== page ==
Financial Regulation:

Industry Changes Prompt Need to Reconsider U.S. Regulatory Structure

GAO-05-61: Published: Oct 6, 2004. Publicly Released: Nov 8, 2004.

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In light of the passage of the 1999 Gramm-Leach-Bliley Act and increased competition within the financial services industry at home and abroad, GAO was asked to report on the current state of the U.S. financial services regulatory structure. This report describes the changes to the financial services industry, focusing on banking, securities, futures, and insurance; the structure of the U.S. and other regulatory systems; changes in regulatory and supervisory approaches; efforts to foster communication and cooperation among U.S. and other regulators; and the strengths and weaknesses of the current regulatory structure.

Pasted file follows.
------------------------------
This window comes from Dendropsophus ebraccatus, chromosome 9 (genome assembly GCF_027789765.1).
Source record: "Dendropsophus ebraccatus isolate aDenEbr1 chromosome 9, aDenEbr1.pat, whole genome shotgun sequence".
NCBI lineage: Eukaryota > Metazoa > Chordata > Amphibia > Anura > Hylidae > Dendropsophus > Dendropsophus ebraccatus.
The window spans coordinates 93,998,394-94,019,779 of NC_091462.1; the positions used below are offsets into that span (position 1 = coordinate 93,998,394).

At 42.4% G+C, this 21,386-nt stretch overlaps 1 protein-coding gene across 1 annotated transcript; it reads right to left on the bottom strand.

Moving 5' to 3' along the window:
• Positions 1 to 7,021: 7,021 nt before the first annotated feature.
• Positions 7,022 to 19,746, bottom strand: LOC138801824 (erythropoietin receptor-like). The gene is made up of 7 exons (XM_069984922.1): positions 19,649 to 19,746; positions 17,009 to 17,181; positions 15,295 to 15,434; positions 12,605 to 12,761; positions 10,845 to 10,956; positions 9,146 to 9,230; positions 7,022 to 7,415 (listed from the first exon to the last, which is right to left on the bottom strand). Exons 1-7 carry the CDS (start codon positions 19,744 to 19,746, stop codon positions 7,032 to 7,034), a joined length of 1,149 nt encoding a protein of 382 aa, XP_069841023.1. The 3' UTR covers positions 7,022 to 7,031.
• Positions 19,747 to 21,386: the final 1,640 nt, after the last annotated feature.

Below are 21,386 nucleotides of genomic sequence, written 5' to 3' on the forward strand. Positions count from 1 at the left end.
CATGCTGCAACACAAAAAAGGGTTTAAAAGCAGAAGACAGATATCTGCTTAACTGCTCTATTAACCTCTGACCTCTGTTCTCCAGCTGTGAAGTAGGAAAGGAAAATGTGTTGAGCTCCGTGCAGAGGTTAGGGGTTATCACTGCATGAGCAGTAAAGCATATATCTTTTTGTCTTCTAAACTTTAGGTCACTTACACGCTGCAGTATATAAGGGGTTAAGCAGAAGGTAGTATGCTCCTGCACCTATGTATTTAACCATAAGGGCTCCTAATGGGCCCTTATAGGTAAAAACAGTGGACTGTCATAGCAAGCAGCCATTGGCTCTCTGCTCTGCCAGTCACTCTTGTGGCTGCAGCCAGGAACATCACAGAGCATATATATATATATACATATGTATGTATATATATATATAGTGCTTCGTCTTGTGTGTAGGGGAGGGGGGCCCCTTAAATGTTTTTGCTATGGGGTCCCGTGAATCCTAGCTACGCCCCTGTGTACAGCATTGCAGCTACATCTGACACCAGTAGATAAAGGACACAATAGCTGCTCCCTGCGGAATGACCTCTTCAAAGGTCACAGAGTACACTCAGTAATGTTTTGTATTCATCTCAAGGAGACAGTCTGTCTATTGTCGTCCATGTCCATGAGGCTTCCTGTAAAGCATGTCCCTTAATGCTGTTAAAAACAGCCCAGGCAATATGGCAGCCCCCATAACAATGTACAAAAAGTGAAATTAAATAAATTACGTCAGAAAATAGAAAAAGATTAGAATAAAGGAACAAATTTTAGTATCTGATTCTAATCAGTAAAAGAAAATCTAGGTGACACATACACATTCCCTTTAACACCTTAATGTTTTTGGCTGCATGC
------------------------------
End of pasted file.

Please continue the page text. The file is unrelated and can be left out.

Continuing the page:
The financial services industry has changed significantly over the last several decades. Firms are now generally fewer and larger, provide more and varied services, offer similar products, and operate in increasingly global markets. These developments have both benefits and risks, both for individual institutions and for the regulatory system as a whole. Actions that are being taken to harmonize regulations across countries, especially the Basel Accords and European Union Financial Services Action Plan, are also affecting U.S. firms and regulators. While the financial services industry and the international regulatory framework have changed, the regulatory structure for overseeing the U.S. financial services industry has not. Specialized regulators still oversee separate functions--banking, securities, futures, and insurance--and while some regulators do oversee complex institutions at the holding company level, they generally rely on functional regulators for information about the activities of subsidiaries. In addition, no one agency or mechanism looks at risks that cross markets or industry segments or at the system and its risks as a whole. Although a number of proposals for changing the U.S. regulatory system have been put forth, the United States has chosen not to consolidate its regulatory structure. At the same time, some industrial countries--notably the United Kingdom--have consolidated their financial regulatory structures, partly in response to industry changes. Absent fundamental change in the overall regulatory structure, U.S. regulators have initiated some changes in their regulatory approaches. For example, starting with large, complex institutions, bank regulators, in the 1990s, sought to make their supervision more efficient and effective by focusing on the areas of highest risk. And partly in response to changes in European Union requirements, SEC has issued rules to provide consolidated supervision of certain internationally active securities firms on a voluntary basis. Regulators are also making efforts to communicate in national and multinational forums, but efforts to cooperate have not fully addressed the need to monitor risks across markets, industry segments, and national borders. And from time to time regulators engage in jurisdictional disputes that can distract them from focusing on their primary missions. GAO found that the U.S. regulatory structure worked well on some levels but not on others. The strength and vitality of the U.S. financial services industry demonstrate that the regulatory structure has not failed. But some have questioned whether a fragmented regulatory system is appropriate in today's environment, particularly with large, complex firms managing their risks on a consolidated basis. While the structure of the agencies alone cannot ensure that regulators achieve their goals--agencies also need the right people, tools, and policies and procedures--it can hinder or facilitate their efforts to provide consistent, comprehensive regulation that protects consumers and enhances the delivery of financial services.